EAGAN, Minn. -- The day after the Minnesota Vikings were handed their first loss coming out of the bye week, a 25-20 defeat by the Chicago Bears, coach Mike Zimmer began to publicly critique his offense’s game plan.
There was too much volume, Zimmer said, and the run game was not utilized enough at Soldier Field. The final score was not indicative of what transpired offensively. The Vikings had three points through three quarters and a one-dimensional attack that produced three turnovers -- two interceptions by Kirk Cousins and a fumble by Dalvin Cook at the Bears’ 14-yard line -- along with a run game that fell to the wayside.
Between Cook and Latavius Murray, the Vikings rushed 13 times for 17 yards. Cousins had a 5-yard scramble late in the game. As much as Minnesota may have attempted to stick with the run early, it was quickly rendered ineffective.
All of those self-inflicted circumstances stunted the Vikings from the start. Against Chicago’s defense, a hole that big was nearly impossible to dig out from.
"I thought they kind of -- what’s the best way to say this -- they were dominating us for a long time," Zimmer said.
In the weeks after the firing of offensive coordinator John DeFilippo, the Vikings have found rhythm in the ground game, though the challenge has grown considerably more difficult each week. Running against Detroit in Week 16 was harder (in the first half, at least) than Miami the week before. Trying to establish a rushing attack when they host the Bears in a Week 17 game that sends them to the playoffs with a win will be the biggest challenge yet.
The Bears have only allowed five rushing touchdowns (first in the NFL), are second in rushing yards allowed per game (81.1.), second in rushing first down percentage (19.8) and fourth in yards per attempt (3.8). All the talk of the Vikings’ run game being fixed simply based off the increased number of attempts over the past two weeks becomes moot if the runs go straight into Khalil Mack, Akiem Hicks and the Chicago front seven.
"If you’re running the ball but not doing it well, you’re wasting plays," Cousins said. "Now you’re handcuffing yourself, and you’re basically trying to beat a defense with less plays to do it with. When you run it well, now that’s something that they have to focus on, and that in theory should open up play-action opportunities and maybe it slows the pass rush down a little bit."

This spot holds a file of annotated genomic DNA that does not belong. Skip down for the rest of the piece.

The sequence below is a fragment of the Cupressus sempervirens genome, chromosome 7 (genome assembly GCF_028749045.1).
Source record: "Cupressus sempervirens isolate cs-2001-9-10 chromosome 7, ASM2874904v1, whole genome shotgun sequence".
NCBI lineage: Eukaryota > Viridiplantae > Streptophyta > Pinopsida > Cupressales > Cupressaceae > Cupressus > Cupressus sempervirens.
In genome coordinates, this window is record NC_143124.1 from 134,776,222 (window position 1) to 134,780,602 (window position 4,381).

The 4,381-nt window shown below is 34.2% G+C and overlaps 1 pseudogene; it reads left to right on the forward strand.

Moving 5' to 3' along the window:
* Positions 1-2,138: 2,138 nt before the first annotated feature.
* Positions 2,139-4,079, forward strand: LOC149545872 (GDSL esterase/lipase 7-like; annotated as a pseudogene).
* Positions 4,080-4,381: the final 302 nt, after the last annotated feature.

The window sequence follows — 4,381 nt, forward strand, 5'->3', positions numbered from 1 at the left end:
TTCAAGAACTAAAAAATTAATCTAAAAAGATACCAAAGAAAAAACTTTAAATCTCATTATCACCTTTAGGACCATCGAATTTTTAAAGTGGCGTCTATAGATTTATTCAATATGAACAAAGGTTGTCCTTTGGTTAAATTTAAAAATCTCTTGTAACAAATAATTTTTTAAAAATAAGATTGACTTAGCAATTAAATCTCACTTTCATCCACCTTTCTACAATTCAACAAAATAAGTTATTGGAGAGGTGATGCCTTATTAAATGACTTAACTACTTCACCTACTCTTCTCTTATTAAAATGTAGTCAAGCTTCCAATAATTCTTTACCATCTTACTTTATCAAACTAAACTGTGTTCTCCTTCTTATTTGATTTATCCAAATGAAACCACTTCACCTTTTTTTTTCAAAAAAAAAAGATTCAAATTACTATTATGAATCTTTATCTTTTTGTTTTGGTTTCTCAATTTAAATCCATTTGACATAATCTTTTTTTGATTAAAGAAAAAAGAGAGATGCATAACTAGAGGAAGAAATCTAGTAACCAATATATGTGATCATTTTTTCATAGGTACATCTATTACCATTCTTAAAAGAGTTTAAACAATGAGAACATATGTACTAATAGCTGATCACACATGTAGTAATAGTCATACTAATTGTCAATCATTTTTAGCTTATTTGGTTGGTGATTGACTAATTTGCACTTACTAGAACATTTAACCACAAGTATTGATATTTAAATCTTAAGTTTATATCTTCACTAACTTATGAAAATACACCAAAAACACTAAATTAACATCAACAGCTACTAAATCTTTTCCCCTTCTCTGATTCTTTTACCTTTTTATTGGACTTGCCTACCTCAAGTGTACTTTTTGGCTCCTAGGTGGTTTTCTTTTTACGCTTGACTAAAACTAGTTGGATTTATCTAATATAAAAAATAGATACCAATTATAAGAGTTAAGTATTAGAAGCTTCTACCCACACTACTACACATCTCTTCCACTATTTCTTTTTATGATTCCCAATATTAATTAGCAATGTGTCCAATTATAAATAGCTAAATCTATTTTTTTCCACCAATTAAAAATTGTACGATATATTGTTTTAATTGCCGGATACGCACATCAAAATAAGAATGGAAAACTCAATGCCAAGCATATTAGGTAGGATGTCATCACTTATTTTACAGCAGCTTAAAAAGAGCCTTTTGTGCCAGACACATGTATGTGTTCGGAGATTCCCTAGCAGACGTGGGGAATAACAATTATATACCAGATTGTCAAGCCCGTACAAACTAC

Cousins’ success on play-action passing, including a 4-yard touchdown to tight end Kyle Rudolph in Detroit, has been set up by the Vikings' production in the run game. Continuing that trend starts with Cook getting more than the 12 touches he had in Chicago in Week 11.
"I think defenses are well aware of his skillset," interim offensive coordinator Kevin Stefanski said. "I’m sure they’re in their meeting room and talking about how they need to contain 33 then it’s our job to find ways to get him the ball in space and use him in the run game, use him in the pass game. His skillset is unique. He really is a special player when the ball is in his hand."
The Vikings will find out Sunday whether their woes were largely masked the last two weeks because of the opponents they faced or if Stefanski has found the proper workaround for an offensive line that has struggled with the run. Learning from what happened in that last meeting coupled with the things that have allowed Minnesota to be successful in two straight wins (outside zone plays playing off Cook’s explosive edge, which in turn also opens up play-action opportunities) gives them the confidence that they can find ways to run against a team that doesn’t make it easy.
"I think obviously at times this year we maybe were impatient or just got behind," Murray said. "And I think that’s what going forward we’re trying to be better at it and staying with it even though the first of the game may not allow us to. But just trying to trust in it. If you look at the Detroit game, most of our rushing yards came in the second half. But that’s the mentality we have to have no matter who we’re playing no matter what’s happening. It’s just committing to it and staying with the running game."
It’s easy to want to commit to a rushing plan before game, but circumstances may dictate the need to do otherwise. Zimmer's main concern is winning.
"We’re going to do whatever we need to do to win and if that’s throwing it a lot of times, hopefully not 46 and running it 14, we’re going to do what we need to do to try to win the football game," Zimmer said.